My principal said, 'Emo, Emo, Emo.'
I said 'I'm the one in the middle, you lousy drunk!'
-- Emo Phillips


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Author: Synonymous
Posted: February 24, 2010 (08:41 PM)
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if you want to take another hack at the review

No, I'm happy with it and think it makes its points best as is.


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Author: aschultz
Posted: February 25, 2010 (12:01 AM)
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I think it can stand too. I said "another hack" and really meant more about tweaking stuff.


My principal said, 'Emo, Emo, Emo.'
I said 'I'm the one in the middle, you lousy drunk!'
-- Emo Phillips


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Author: Greco12
Posted: March 14, 2016 (05:01 AM)
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"The female leads are continually subverted into weak and fainting damsels so their knights can come dashing to the rescue, an idea that was growing weary in 1992 and is all the more frustrating today due to these characters' vibrance otherwise."

Thank you!

You have no idea how frustrating it is to see people heap praise upon the game without bothering to bring this detail up. It's really irritating considering how the writers never could decide whether they wanted Jessica and Mia to be capable female characters or helpless love interests who require saving just to make their significantly more flawed boyfriends look like "nice guys after all." It leads to so many clumsy and befuddling story-telling decisions like the whole Pao/Black Dragon Fortress arc.

As a whole, Lunar: The Silver Star (and all of its incarnations) does NOT hold up. It's too dated from both a story-telling and gameplay standpoint, and the lack of imagination/creativity on the part of the writers has only hammered the nail on the coffin of Lunar.


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Author: joseph_valencia
Posted: March 15, 2016 (04:53 AM)
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The original "Lunar: The Silver Star" is a classic. I can see someone calling the gameplay dated compared to the refinements made in Lunar II, but how is the story dated? Romance and heroism not in fashion anymore? And what lack of imagination? Few RPGs are as imaginative as Lunar. The steampunk nightmare tank blowing a floating city out of the sky remains one of the coolest images I've ever seen in a video game. The sequence where you need to play your harp to snap the Dark Goddess out of her brainwashing is also touching and enduring.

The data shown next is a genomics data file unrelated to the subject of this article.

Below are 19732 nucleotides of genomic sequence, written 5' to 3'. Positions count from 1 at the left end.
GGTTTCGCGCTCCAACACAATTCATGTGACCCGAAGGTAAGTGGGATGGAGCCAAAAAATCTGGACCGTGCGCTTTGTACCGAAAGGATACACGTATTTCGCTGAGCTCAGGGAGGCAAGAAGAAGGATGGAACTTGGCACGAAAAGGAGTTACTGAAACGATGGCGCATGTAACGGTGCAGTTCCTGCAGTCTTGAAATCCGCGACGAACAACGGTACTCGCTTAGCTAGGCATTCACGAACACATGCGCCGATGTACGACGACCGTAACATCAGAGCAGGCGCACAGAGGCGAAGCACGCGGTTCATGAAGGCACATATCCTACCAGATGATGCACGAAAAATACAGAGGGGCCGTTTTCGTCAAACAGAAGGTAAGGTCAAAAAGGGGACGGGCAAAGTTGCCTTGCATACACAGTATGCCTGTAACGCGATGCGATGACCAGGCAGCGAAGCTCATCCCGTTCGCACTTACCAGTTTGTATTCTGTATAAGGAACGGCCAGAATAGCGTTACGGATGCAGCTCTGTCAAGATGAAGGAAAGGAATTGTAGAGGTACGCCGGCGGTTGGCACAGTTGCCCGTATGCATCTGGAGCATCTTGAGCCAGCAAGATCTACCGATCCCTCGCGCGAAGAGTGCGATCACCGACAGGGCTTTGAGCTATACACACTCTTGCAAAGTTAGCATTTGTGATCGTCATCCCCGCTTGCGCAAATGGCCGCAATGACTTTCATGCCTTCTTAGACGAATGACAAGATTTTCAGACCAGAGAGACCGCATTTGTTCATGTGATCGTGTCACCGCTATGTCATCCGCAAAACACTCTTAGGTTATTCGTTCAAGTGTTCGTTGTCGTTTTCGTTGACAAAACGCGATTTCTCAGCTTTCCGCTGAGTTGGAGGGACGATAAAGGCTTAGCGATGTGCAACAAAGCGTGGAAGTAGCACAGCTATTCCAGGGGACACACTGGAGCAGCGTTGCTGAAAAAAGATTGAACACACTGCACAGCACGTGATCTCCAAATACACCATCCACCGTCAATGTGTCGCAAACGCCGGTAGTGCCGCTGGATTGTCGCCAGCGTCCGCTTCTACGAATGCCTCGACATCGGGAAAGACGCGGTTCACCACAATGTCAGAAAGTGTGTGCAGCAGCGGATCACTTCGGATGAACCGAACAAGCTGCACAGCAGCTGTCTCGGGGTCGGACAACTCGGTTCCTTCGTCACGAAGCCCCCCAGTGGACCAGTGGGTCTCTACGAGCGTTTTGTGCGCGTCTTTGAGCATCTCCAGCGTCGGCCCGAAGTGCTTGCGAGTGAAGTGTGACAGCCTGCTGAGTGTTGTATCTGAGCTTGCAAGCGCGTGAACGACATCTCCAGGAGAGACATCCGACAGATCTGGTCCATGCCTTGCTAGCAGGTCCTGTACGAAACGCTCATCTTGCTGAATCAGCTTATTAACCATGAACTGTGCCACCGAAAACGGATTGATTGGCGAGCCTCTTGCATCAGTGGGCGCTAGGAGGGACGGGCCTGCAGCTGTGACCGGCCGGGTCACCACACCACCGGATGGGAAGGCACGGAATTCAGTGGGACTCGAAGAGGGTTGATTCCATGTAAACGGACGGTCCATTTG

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Author: Greco12
Posted: March 18, 2016 (03:48 AM)
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The writing is really hackneyed. Characters give dreadful speeches about the power of the human heart. Every character has at most two dimensions to them, many of them being 90's anime tropes. And most of the character growth simply happens because the plot demands it (what made Mia decide she would become more determined to help the others fight Ghaleon just before Nash betrayed the party? there was no buildup at all).

For some reason, the writers thought Luna being kidnapped wasn't enough, so they had Jessica and Mia get sick and removed from your party temporarily despite having built them both up as being every bit as capable and steadfast as their male counterparts. Reducing your female characters to damsels really undermines their merits, makes them prizes for their male counterparts, and is just lazy story-telling.